SEOUL, May 3 (Yonhap) -- The government has turned down a conscientious objector's request to perform other public services instead of his mandatory military service following revelations that he has been on trial on charges of digital sex crimes.
The decision marked the first rejection of a conscientious objector's request for alternative services since the country allowed conscientious objectors last year to do 36 months of alternative service instead of serving in the military for about two years.
According to the military manpower agency, a committee reviewing the applications rejected the request in March saying the violence he has been accused of contradicts the religious belief he has cited for objecting to military service.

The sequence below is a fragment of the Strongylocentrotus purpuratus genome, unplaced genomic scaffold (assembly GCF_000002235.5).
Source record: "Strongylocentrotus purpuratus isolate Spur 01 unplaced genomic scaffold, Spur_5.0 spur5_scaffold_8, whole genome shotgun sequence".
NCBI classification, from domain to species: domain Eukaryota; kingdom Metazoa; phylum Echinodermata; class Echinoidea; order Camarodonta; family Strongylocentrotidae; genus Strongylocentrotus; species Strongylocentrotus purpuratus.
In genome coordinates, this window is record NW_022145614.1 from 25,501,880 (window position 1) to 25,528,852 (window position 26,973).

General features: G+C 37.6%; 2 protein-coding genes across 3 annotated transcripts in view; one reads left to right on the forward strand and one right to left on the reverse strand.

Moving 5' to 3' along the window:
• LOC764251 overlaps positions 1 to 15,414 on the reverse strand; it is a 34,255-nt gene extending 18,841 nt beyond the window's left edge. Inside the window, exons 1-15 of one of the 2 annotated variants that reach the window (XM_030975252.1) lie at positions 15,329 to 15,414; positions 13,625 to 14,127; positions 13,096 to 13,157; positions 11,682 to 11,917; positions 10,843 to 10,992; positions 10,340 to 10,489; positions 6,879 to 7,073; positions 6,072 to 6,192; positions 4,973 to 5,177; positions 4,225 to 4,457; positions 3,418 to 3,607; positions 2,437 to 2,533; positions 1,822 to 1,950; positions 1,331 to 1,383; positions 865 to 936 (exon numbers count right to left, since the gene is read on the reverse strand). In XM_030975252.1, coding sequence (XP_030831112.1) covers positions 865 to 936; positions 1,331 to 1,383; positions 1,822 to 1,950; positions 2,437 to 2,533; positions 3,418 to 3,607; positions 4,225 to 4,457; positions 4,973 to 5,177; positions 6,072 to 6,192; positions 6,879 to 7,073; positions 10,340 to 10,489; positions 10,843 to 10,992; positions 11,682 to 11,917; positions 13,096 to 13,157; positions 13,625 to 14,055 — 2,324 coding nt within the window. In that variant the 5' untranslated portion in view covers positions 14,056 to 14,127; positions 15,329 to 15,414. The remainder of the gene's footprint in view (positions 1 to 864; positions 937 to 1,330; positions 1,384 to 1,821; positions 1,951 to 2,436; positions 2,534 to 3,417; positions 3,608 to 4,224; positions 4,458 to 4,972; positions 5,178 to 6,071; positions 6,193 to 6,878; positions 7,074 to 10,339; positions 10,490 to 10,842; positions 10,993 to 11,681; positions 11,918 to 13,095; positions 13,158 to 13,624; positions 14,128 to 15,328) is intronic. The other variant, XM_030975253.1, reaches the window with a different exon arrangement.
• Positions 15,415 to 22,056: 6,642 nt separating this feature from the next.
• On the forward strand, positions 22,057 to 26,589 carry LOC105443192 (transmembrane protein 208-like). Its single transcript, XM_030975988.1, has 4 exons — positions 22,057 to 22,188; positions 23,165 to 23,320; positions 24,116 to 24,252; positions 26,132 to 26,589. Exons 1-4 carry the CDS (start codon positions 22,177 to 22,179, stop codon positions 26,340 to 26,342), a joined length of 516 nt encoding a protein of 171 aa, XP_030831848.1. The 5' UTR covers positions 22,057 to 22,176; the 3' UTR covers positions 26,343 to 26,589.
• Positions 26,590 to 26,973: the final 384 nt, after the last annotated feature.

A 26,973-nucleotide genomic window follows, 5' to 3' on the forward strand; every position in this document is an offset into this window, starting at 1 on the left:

Since the launch of the alternative service program, South Korea has allowed 1,208 people to substitute their mandatory military service as of April, including an animal rights activist who had a record of conducting peace movements and other activities to promote animal rights and human rights, the agency said.
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